By the early 1880s, Dr. Pike had amassed about 2300 followers–his stated goal. Most of them were simply wealthy donors, but a handful of them lived and worked with Pike in a secluded location he called the Mechanium, participating in seances and attempting to render the disordered series of visions Pike claimed to be receiving into a workable blueprint. Pike himself called his closest followers “the 23 disciples” but available records show their numbers fluctuating from as few as six to as many as 32.

Pike retired from the lecture circuit around the same time, devoting himself entirely to what he was now calling the “Electro-Mechanical Messiah” in almost all communications. Perhaps due to the failures of his first few iterations, which had parts fabricated at various East Coast machine shops before being shipped to Pike for assembly, a machine shop was assembled onsite and the design took on a more iterative approach. As Pike put it in a letter to a follower in Boston:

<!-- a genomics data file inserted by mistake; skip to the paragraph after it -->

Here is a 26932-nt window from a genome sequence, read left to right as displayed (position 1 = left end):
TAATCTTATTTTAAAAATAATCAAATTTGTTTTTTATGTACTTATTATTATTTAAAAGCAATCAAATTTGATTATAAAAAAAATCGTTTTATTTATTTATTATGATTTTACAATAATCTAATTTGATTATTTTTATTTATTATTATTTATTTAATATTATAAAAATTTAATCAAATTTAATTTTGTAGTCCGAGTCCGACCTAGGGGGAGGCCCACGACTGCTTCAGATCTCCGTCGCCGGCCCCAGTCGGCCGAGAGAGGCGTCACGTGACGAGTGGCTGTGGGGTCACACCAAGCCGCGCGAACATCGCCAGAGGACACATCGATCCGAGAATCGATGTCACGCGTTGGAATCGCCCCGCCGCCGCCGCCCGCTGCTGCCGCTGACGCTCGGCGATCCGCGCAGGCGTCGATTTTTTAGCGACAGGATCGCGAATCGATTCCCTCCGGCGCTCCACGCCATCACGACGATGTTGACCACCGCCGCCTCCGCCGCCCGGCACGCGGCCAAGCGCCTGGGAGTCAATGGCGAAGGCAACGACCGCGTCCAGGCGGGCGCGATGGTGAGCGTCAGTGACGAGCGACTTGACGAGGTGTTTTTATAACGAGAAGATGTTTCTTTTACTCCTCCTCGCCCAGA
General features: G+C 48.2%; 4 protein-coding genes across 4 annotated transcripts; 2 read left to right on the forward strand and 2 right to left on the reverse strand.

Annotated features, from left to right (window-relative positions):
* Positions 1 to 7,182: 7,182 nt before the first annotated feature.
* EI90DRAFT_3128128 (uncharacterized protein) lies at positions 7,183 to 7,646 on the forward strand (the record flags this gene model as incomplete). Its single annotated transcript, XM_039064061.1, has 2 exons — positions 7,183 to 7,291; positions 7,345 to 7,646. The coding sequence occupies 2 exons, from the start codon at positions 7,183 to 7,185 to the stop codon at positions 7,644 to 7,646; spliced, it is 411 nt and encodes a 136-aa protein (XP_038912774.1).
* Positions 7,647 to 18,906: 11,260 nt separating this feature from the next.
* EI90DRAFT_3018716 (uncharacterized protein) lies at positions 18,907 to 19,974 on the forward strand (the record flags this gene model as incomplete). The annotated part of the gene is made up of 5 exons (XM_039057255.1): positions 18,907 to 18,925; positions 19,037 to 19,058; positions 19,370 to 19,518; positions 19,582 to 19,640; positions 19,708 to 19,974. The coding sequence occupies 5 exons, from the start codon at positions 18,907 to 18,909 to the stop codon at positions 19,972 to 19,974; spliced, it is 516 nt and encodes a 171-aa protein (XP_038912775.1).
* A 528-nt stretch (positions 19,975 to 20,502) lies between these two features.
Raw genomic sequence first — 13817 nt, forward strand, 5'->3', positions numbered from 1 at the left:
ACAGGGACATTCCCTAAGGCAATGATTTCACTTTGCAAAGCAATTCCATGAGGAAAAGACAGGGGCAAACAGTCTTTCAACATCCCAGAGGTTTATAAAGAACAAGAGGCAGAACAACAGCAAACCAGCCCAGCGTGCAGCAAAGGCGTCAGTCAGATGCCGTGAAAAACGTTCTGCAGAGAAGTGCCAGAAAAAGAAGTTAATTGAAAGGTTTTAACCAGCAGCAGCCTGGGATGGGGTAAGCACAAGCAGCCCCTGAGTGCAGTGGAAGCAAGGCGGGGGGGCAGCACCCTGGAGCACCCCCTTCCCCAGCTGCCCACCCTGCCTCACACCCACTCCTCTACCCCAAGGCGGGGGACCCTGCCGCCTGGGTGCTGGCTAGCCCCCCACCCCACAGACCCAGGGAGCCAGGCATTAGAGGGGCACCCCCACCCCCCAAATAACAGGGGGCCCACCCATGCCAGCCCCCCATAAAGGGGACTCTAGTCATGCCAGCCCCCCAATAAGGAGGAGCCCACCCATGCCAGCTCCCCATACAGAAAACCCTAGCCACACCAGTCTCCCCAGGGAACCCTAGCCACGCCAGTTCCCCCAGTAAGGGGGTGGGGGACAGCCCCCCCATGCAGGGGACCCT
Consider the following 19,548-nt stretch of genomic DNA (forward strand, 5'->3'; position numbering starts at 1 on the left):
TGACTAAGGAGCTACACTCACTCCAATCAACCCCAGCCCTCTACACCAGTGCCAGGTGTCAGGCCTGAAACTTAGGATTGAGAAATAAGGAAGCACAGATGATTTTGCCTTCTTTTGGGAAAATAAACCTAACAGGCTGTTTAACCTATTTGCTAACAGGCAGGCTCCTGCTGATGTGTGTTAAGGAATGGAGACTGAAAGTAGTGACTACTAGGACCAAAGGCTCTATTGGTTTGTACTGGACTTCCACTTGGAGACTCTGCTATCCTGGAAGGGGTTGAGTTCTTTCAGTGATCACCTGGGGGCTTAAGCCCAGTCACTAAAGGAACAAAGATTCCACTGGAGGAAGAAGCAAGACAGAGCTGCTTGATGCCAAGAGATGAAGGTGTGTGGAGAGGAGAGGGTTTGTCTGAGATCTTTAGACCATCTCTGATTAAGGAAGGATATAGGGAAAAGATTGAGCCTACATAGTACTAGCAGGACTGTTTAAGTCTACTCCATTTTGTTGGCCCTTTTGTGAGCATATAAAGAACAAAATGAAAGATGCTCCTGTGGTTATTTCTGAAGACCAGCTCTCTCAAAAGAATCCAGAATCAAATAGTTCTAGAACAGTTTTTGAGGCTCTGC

“It is my belief that we will not create a vessel that is not the perfect Electro-Mechanical Messiah simply because it is beyond the capacity of any mortal, even one who has been in contact with The 23 like I have, to achieve such divine perfection. Therefore it is my belief that we will build an imperfect vessel (one might call it a prototype or trial messiah!) which will then assist us in designing a more perfect vessel and then so on and so forth, iteratively, until we arrive at the end point and the new age begins.”

Construction of increasingly elaborate mechanisms was well underway by 1883, and by 1885 there were complaints from locals about Pike’s increasingly odd and noisy hours, as well as showers of sparks and occasional explosions coming from the property. It was for this reason, apparently, that Pike invited local reporters and photographers for what would be the only tour of his compound ever offered to someone outside of the 23 Disciples before his death.

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